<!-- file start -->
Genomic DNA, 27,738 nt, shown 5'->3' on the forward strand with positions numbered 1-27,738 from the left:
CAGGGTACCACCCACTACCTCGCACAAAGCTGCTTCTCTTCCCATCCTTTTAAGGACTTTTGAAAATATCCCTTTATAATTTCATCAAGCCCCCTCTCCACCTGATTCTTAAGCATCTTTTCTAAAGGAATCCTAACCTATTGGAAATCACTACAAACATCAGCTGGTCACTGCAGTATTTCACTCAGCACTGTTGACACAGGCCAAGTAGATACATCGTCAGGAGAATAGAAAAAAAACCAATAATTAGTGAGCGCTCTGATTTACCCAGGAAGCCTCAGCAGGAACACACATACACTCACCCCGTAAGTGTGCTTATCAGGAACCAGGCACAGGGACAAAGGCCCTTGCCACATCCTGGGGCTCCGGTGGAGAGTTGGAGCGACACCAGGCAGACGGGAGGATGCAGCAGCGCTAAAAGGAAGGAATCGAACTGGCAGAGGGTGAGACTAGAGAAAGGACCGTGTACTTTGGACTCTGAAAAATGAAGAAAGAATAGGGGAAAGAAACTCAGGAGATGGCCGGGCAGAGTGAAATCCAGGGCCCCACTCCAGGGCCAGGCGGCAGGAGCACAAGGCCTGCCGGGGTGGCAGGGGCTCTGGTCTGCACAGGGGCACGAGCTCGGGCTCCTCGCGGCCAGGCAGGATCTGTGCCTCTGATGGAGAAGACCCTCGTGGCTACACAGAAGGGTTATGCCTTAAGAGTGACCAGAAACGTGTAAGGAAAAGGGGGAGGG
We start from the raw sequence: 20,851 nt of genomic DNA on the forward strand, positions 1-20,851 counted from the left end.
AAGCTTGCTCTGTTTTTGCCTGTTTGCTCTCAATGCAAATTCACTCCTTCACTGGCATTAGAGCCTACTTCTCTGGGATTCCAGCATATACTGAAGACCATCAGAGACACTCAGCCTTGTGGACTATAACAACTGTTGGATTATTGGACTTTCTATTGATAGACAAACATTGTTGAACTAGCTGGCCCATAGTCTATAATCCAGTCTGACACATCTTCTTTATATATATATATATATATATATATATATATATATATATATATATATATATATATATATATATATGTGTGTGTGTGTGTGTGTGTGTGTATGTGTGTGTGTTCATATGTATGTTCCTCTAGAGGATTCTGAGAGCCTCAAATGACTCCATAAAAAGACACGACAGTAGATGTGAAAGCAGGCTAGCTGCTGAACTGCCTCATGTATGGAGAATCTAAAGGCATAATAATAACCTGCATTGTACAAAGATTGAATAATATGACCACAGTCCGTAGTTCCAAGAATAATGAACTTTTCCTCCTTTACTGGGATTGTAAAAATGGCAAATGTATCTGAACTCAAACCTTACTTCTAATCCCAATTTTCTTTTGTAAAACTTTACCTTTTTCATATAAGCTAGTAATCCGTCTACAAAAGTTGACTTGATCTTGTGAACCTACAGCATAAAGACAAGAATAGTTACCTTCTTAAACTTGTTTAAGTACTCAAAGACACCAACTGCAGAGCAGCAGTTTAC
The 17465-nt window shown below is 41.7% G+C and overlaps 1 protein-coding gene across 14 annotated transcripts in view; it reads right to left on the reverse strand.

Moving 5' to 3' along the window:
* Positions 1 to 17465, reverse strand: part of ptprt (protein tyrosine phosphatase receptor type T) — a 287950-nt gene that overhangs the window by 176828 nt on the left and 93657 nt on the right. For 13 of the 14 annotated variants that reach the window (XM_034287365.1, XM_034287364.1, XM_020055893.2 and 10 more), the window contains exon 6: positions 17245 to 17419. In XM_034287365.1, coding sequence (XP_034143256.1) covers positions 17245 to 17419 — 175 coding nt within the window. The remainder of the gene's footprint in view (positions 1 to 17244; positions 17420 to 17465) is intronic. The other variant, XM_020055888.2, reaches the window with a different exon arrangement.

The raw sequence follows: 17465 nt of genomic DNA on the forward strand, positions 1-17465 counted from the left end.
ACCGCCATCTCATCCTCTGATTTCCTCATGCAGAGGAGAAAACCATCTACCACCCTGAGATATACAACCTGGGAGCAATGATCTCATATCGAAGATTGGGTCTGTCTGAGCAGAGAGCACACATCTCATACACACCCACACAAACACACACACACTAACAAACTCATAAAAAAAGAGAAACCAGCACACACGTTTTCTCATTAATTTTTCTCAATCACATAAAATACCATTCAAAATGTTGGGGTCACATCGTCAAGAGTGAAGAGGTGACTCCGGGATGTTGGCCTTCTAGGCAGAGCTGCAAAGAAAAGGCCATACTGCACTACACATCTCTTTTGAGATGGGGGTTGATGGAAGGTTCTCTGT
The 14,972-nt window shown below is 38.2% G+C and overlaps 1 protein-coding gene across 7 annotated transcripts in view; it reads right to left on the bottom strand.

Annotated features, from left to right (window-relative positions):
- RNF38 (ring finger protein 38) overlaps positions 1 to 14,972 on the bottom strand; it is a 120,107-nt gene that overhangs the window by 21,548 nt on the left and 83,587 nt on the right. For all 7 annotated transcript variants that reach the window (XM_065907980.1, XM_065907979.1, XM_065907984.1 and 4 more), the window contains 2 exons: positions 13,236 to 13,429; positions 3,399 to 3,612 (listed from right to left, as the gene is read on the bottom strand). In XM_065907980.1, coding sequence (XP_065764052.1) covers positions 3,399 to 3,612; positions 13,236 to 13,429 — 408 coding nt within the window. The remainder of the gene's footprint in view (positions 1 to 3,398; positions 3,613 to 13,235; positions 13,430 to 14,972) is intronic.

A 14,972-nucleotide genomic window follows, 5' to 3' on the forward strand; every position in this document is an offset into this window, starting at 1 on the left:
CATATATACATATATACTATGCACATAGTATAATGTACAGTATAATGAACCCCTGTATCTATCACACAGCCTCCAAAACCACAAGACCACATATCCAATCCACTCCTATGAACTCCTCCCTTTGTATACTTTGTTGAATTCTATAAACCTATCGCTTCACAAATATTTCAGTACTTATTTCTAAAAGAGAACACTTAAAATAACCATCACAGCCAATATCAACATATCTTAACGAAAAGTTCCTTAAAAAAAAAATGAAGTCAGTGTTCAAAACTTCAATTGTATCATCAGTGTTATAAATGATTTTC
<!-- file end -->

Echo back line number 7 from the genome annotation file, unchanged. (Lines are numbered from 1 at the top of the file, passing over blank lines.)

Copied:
* Positions 1 to 17465, reverse strand: part of ptprt (protein tyrosine phosphatase receptor type T) — a 287950-nt gene that overhangs the window by 176828 nt on the left and 93657 nt on the right. For 13 of the 14 annotated variants that reach the window (XM_034287365.1, XM_034287364.1, XM_020055893.2 and 10 more), the window contains exon 6: positions 17245 to 17419. In XM_034287365.1, coding sequence (XP_034143256.1) covers positions 17245 to 17419 — 175 coding nt within the window. The remainder of the gene's footprint in view (positions 1 to 17244; positions 17420 to 17465) is intronic. The other variant, XM_020055888.2, reaches the window with a different exon arrangement.